ME is not going to have bad effects… that is silly… it’s how you do ME that will cause problems… if your ME sessions have tons of volume then yes, it is going to interfere with recovery & possibly cause some unwanted tightness each session…

but ME done in very low volume, such as a few singles, will have a positive effect on fight-training… it stimulates the nervous system, which lasts for a few days post-training… this effect will have you throwing snappier punches and improve strength on the ground/wrestling etc…

take two fighters (lab rat experiment, same fighter, different training)

  1. one who only does bodyweight training, jump rope, sprints, and boxing
  2. one who does bodyweight training, throws in a few heavy singles on squat/pullup/pushup/curl 2x/week, jump rope, sprints, and boxing

who is going to be the stronger more explosive fighter?

if zach thinks 1. will be more explosive, then he is completely nuts and should refrain from giving fight training advice.

fighter 2 will have a higher work capacity, higher max & explosive strength, higher eccentric strength in the muscles needed to stop punches from injurying you (lats/scap muscles/biceps) - which allows you to punch faster, higher conentric & isometric strength needed in MMA sports, and this fighter would have an extra added mental edge considering heavy weightlifting improves your ability to tap into - voluntarily - the reserves that are only utilized in extreme life or death situations (this would happen after one really really improves their strength over the years).

peace[/quote]

I dont know cause zach is one of the most knowlegable trainers out there. Maybe he thought that I was a “meathead” that only did ME and forgot about condtioning. Also he really didn’t anwer my question can some explain the question I asked zach? Also Does ME train stength,power endurance?


#16

No but it sets the threshold at which power endurance can take place. Think of the ME being the container and strength endurance, power etc the fluid that fills it. Smaller container smaller potential.


#17

how could being strong over time ever be a problem? Nick Diaz in a jitz guy. I have 0 respect for his stand up. I cant tell you how many times I’ve seen him fight and screamed “pak sow” at the top of my lungs. That pawing jab he has is gonna get his arm broke one day. ME cant hurt your game. Especially if you are mostly a grappler.


#18

sorry…pak sao for the hair splitters…I’m just waking up


#19

[quote]motherofpearl wrote:
adarqui wrote:
ME is not going to have bad effects… that is silly… it’s how you do ME that will cause problems… if your ME sessions have tons of volume then yes, it is going to interfere with recovery & possibly cause some unwanted tightness each session…

but ME done in very low volume, such as a few singles, will have a positive effect on fight-training… it stimulates the nervous system, which lasts for a few days post-training… this effect will have you throwing snappier punches and improve strength on the ground/wrestling etc…

take two fighters (lab rat experiment, same fighter, different training)

  1. one who only does bodyweight training, jump rope, sprints, and boxing
  2. one who does bodyweight training, throws in a few heavy singles on squat/pullup/pushup/curl 2x/week, jump rope, sprints, and boxing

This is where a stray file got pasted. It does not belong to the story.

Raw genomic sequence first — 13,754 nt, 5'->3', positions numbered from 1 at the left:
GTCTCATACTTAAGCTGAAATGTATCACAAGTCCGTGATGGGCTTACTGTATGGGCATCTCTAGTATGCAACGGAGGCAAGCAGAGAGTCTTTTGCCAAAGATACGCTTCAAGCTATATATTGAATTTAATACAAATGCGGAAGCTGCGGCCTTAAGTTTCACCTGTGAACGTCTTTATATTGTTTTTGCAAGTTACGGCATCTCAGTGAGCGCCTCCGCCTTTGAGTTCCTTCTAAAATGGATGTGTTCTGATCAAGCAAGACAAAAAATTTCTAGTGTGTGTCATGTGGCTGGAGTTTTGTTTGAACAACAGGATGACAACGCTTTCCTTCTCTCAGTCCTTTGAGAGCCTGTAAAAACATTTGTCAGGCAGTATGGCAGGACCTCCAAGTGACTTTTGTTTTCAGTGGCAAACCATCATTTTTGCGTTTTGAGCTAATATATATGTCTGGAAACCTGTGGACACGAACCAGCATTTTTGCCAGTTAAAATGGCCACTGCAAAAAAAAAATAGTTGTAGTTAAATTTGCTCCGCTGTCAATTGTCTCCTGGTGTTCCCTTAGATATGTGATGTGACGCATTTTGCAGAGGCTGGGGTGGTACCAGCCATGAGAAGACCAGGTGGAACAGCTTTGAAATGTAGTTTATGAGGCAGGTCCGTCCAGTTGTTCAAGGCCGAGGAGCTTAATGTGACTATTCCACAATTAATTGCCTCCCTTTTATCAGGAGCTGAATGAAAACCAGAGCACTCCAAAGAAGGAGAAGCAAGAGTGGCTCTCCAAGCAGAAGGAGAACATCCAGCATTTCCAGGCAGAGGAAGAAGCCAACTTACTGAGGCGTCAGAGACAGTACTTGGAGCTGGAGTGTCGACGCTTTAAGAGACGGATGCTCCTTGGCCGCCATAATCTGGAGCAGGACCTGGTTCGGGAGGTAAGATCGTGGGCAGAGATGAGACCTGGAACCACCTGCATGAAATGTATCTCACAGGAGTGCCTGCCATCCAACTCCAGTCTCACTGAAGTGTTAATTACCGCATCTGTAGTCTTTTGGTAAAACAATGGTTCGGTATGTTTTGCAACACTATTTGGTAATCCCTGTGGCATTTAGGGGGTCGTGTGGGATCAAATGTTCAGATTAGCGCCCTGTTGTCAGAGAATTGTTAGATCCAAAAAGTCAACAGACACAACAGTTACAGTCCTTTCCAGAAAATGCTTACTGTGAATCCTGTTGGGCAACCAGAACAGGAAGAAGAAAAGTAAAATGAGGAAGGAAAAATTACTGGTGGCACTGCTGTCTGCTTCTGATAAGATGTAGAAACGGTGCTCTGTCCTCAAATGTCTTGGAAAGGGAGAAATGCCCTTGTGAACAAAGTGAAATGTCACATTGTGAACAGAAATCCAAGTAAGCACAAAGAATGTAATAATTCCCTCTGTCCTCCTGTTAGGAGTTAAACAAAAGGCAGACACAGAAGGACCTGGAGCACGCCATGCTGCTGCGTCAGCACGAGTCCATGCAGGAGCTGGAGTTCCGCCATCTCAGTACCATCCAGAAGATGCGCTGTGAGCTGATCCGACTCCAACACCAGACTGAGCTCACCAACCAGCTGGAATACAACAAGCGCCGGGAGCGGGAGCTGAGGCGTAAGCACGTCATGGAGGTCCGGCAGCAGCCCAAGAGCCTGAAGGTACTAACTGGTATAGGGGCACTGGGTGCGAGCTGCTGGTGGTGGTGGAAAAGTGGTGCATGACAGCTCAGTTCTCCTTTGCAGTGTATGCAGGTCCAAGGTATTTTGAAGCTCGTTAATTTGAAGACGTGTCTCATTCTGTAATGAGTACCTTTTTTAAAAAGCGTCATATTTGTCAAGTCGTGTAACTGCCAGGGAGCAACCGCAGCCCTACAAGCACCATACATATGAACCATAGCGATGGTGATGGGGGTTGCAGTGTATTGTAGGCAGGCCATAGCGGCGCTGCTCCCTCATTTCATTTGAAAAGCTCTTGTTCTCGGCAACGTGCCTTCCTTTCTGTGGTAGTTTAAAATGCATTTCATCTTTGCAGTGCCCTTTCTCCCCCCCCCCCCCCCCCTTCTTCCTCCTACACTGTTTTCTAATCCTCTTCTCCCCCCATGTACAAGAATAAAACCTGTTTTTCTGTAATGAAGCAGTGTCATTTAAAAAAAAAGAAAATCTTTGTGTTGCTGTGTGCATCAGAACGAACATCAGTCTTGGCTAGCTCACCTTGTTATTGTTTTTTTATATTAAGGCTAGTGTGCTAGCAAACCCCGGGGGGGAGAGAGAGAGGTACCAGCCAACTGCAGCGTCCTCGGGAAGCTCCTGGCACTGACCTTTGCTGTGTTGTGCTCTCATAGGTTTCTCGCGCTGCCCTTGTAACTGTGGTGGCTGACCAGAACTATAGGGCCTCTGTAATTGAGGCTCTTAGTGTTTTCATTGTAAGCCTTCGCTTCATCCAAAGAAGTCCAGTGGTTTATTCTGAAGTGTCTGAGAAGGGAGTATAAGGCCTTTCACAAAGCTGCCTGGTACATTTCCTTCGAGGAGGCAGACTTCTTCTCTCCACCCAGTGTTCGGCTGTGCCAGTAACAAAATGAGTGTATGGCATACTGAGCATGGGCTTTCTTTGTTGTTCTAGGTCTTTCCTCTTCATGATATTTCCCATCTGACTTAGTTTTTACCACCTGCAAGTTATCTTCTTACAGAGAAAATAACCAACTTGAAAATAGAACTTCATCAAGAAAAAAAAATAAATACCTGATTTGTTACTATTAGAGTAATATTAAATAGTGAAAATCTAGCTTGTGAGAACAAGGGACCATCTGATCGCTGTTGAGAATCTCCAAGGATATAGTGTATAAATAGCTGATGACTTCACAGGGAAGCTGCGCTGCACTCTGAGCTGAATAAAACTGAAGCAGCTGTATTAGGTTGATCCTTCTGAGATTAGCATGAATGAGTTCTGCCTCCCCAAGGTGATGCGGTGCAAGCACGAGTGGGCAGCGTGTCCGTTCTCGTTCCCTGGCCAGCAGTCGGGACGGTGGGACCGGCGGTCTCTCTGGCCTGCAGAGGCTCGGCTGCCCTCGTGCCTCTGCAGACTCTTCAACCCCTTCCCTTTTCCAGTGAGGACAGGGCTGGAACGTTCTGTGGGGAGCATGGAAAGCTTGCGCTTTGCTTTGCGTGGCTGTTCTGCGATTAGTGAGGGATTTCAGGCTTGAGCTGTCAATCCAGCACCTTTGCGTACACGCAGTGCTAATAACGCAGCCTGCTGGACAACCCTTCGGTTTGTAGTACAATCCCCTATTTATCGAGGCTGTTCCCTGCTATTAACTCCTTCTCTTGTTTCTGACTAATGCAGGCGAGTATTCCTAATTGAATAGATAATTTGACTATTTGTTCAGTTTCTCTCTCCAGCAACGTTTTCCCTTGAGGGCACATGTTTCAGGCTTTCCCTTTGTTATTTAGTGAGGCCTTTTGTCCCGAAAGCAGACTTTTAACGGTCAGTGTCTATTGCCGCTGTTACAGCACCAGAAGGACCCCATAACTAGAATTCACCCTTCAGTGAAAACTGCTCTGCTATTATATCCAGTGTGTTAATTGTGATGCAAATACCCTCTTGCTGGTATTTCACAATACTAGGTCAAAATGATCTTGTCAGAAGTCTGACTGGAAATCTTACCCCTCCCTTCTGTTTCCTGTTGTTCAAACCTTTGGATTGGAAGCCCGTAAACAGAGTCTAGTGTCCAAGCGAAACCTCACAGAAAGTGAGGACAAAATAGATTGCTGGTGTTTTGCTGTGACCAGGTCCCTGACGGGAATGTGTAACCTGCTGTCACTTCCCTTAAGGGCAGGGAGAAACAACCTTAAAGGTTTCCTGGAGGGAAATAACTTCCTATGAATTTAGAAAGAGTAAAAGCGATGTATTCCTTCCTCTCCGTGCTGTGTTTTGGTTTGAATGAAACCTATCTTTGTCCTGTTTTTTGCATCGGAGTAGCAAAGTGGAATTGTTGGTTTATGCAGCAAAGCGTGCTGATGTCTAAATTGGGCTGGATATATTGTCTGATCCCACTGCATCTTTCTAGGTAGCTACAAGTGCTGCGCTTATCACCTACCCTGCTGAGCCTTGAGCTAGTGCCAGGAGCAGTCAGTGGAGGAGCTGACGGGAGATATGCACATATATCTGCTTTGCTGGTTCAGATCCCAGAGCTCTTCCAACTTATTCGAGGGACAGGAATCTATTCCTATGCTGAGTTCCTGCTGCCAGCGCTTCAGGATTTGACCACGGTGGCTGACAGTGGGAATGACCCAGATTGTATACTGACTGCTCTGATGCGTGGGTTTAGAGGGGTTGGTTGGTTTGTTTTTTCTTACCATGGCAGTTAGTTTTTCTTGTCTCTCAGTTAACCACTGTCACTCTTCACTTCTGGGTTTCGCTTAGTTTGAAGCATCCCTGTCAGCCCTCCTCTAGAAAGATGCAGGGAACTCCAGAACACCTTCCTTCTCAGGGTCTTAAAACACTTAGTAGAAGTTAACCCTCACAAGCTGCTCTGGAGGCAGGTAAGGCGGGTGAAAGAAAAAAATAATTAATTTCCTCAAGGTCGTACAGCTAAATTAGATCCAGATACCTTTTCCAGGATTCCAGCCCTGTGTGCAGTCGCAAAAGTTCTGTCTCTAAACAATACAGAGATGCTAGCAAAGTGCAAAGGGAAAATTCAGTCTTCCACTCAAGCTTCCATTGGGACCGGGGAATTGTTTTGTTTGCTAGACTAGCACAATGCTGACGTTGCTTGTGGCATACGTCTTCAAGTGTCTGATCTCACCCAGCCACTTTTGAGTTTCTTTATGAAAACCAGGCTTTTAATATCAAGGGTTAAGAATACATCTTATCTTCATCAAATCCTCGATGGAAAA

who is going to be the stronger more explosive fighter?

if zach thinks 1. will be more explosive, then he is completely nuts and should refrain from giving fight training advice.

fighter 2 will have a higher work capacity, higher max & explosive strength, higher eccentric strength in the muscles needed to stop punches from injurying you (lats/scap muscles/biceps) - which allows you to punch faster, higher conentric & isometric strength needed in MMA sports, and this fighter would have an extra added mental edge considering heavy weightlifting improves your ability to tap into - voluntarily - the reserves that are only utilized in extreme life or death situations (this would happen after one really really improves their strength over the years).

peace

I dont know cause zach is one of the most knowlegable trainers out there. Maybe he thought that I was a “meathead” that only did ME and forgot about condtioning. Also he really didn’t anwer my question can some explain the question I asked zach? Also Does ME train stength,power endurance?[/quote]

This is a misinterpretation of What Zach said.
Its pretty easy, so he did answer the question
Recovery.

I cant speak for Zach but there is a time and place for every thing.

He is saying they do ME type work 1x a week leading up to a fight/match
he is talking about people that are competing at a semi serious level.

He also said He does ME training 2x a week post fight, meaning the BULK of their training.

For people who are training for a fight- which is different from your everyday kind of shit.

Skill work
conditioning
strength work

that is the priority for a fight prep,
for the rest of the time, program your strength work
so it just does not impact your skill work-

what is so hard to believe about this, if your competing- in college- on a serious recreational level or on a more serious level- your training to be a fighter/boxer/bjj what ever
that should be the emphasis, skillwork, conditioning, then strength work.

when your not peaking for a fight,
train how you like.

kmc


#20

[quote]Wayland wrote:
No but it sets the threshold at which power endurance can take place. Think of the ME being the container and strength endurance, power etc the fluid that fills it. Smaller container smaller potential.[/quote]

I’m gonna steal that analogy.